This author's articles
4 December 2006
This policy brief presents and critically discusses the content of the Common Consular Instructions (CCI). In this context, the aim of the paper is therefore to offer an analysis of CCI which covers a broad range of aspects, including their operability, their coherence, as well as the technical, legal and political problems they raise. The policy brief then proceeds to address three main sets of questions: What are the technical issues related to the CCI? What are the legal problems related to CCI? What are the political problems related to CCI? Throughout, a particular emphasis is put on the proposed amendments of CCI and their potential impact on individual rights.
13 June 2006
Polish policy versus foreigners underwent serious, deep-reaching changes over the last fifteen years. From the country of strict emigration policy, closing in its citizens within the State territory, Poland moved to the other pole of the universe - to an immigration policy aiming at closing out the unwanted individuals. After the euphoria of 1989, with the borders finally open to the Polish citizens but also to foreigners, the myth of Openness towards the outside world, so cherished among the liberated Poles, deteriorated gradually, being replaced by fears and insecurity related to specific parts of the outside world. In this paper I will try to demonstrate the limits of this change.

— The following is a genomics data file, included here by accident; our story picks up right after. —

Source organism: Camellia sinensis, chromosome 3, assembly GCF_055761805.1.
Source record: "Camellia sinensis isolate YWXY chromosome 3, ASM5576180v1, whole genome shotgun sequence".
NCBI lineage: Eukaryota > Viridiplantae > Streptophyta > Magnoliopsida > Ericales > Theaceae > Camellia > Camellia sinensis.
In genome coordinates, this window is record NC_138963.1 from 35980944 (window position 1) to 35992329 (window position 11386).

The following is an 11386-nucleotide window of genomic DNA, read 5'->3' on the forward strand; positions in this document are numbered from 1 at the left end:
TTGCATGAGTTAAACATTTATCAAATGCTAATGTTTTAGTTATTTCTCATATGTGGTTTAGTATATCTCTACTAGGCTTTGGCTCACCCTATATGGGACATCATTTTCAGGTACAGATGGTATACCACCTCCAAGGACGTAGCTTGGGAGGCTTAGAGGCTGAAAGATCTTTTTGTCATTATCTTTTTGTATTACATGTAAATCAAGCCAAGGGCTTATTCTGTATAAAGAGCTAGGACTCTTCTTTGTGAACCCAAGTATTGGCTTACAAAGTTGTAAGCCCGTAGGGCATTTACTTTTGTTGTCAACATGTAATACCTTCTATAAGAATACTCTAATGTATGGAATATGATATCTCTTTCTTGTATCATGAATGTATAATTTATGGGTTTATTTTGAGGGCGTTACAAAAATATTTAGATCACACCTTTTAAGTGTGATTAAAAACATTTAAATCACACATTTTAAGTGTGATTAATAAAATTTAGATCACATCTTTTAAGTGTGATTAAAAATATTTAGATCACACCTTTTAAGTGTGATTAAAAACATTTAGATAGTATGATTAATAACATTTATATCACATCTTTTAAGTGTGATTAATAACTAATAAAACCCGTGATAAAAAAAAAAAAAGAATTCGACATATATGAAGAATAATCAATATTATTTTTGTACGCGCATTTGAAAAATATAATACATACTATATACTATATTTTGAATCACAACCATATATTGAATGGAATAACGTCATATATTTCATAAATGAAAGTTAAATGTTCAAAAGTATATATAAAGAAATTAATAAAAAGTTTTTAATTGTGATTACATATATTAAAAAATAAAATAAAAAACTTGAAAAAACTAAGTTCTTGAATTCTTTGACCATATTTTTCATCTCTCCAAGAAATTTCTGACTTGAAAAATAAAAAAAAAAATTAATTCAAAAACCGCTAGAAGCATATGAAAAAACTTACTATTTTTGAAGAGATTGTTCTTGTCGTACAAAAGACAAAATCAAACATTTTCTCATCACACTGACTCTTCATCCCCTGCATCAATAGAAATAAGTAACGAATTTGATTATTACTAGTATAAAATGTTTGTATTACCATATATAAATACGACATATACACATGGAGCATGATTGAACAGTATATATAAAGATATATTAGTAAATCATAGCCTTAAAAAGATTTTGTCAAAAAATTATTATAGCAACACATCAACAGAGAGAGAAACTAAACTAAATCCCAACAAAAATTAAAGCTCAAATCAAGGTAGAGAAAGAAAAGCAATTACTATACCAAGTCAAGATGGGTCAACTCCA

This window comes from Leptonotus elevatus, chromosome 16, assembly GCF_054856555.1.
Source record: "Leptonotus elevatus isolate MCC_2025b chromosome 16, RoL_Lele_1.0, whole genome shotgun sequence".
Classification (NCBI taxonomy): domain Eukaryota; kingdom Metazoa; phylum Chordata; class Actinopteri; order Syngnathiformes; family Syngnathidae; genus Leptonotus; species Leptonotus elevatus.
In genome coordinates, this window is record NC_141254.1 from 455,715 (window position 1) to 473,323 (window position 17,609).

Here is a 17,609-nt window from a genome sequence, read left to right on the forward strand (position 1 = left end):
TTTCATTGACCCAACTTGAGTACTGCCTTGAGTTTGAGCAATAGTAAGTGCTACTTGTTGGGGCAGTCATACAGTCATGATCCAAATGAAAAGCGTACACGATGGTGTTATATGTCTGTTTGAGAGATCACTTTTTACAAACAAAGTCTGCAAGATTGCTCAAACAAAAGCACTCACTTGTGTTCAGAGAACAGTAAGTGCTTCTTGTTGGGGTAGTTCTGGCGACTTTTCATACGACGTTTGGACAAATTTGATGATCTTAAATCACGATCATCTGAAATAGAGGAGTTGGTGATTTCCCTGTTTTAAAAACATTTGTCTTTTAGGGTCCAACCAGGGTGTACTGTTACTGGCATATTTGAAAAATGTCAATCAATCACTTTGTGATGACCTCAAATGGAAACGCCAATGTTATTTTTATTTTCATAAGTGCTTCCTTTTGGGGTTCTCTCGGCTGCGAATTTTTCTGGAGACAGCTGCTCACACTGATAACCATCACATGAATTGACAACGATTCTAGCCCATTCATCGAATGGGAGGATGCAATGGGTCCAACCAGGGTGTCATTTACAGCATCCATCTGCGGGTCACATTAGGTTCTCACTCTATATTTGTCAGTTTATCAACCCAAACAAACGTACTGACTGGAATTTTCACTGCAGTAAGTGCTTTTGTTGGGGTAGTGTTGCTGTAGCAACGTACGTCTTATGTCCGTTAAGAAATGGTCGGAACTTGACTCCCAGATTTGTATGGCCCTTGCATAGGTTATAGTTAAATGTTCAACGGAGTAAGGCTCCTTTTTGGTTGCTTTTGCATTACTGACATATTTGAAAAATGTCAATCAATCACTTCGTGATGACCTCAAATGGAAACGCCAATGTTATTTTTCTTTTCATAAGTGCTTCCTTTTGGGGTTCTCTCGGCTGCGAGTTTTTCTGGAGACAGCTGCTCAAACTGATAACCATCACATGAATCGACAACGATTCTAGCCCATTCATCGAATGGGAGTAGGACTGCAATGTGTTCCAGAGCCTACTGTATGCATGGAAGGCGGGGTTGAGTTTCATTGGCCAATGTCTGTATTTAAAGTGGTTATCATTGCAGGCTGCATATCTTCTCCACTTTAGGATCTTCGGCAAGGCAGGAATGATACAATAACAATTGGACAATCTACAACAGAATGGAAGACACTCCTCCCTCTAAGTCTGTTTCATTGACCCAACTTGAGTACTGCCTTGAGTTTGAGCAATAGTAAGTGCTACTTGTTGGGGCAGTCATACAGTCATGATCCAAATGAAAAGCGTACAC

7 November 2005
The development of immigration policy in Poland has been always treated as an expression of the coercive nature of the Associated, and later on Candidate, State’s relations with the EU. Main issues raised in this perspective are the imposed asylum policy that transformed Poland into a buffer zone of the Schengen area, or the reluctance with which Polish government introduced visa policy in regards of Ukraine and Belarus. One aspect of these changes however is missing - the possibility of actual modification of the system of beliefs. The fact that a restrictive policy versus foreigners emerged in the country of very low immigration levels, only slightly exceeding 0.1% of total population, cannot be explained by domestic processes.